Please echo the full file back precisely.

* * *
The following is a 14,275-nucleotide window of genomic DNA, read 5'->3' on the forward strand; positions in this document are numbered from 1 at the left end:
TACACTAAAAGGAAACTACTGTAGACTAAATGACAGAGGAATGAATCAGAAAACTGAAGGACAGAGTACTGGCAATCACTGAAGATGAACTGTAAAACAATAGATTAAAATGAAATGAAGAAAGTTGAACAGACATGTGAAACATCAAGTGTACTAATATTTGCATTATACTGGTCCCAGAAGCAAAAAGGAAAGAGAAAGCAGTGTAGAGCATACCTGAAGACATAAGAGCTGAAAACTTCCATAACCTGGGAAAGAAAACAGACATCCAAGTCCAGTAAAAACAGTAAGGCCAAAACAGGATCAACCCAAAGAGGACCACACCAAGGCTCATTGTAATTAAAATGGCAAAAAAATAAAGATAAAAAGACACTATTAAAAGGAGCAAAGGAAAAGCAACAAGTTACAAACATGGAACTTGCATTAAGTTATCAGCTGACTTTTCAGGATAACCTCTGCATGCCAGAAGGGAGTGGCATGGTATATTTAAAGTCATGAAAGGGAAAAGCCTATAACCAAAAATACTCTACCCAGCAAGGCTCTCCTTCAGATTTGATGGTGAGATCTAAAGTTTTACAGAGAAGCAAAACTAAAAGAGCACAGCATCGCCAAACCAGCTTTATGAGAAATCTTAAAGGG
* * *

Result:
The following is a 14,275-nucleotide window of genomic DNA, read 5'->3' on the forward strand; positions in this document are numbered from 1 at the left end:
TACACTAAAAGGAAACTACTGTAGACTAAATGACAGAGGAATGAATCAGAAAACTGAAGGACAGAGTACTGGCAATCACTGAAGATGAACTGTAAAACAATAGATTAAAATGAAATGAAGAAAGTTGAACAGACATGTGAAACATCAAGTGTACTAATATTTGCATTATACTGGTCCCAGAAGCAAAAAGGAAAGAGAAAGCAGTGTAGAGCATACCTGAAGACATAAGAGCTGAAAACTTCCATAACCTGGGAAAGAAAACAGACATCCAAGTCCAGTAAAAACAGTAAGGCCAAAACAGGATCAACCCAAAGAGGACCACACCAAGGCTCATTGTAATTAAAATGGCAAAAAAATAAAGATAAAAAGACACTATTAAAAGGAGCAAAGGAAAAGCAACAAGTTACAAACATGGAACTTGCATTAAGTTATCAGCTGACTTTTCAGGATAACCTCTGCATGCCAGAAGGGAGTGGCATGGTATATTTAAAGTCATGAAAGGGAAAAGCCTATAACCAAAAATACTCTACCCAGCAAGGCTCTCCTTCAGATTTGATGGTGAGATCTAAAGTTTTACAGAGAAGCAAAACTAAAAGAGCACAGCATCGCCAAACCAGCTTTATGAGAAATCTTAAAGGG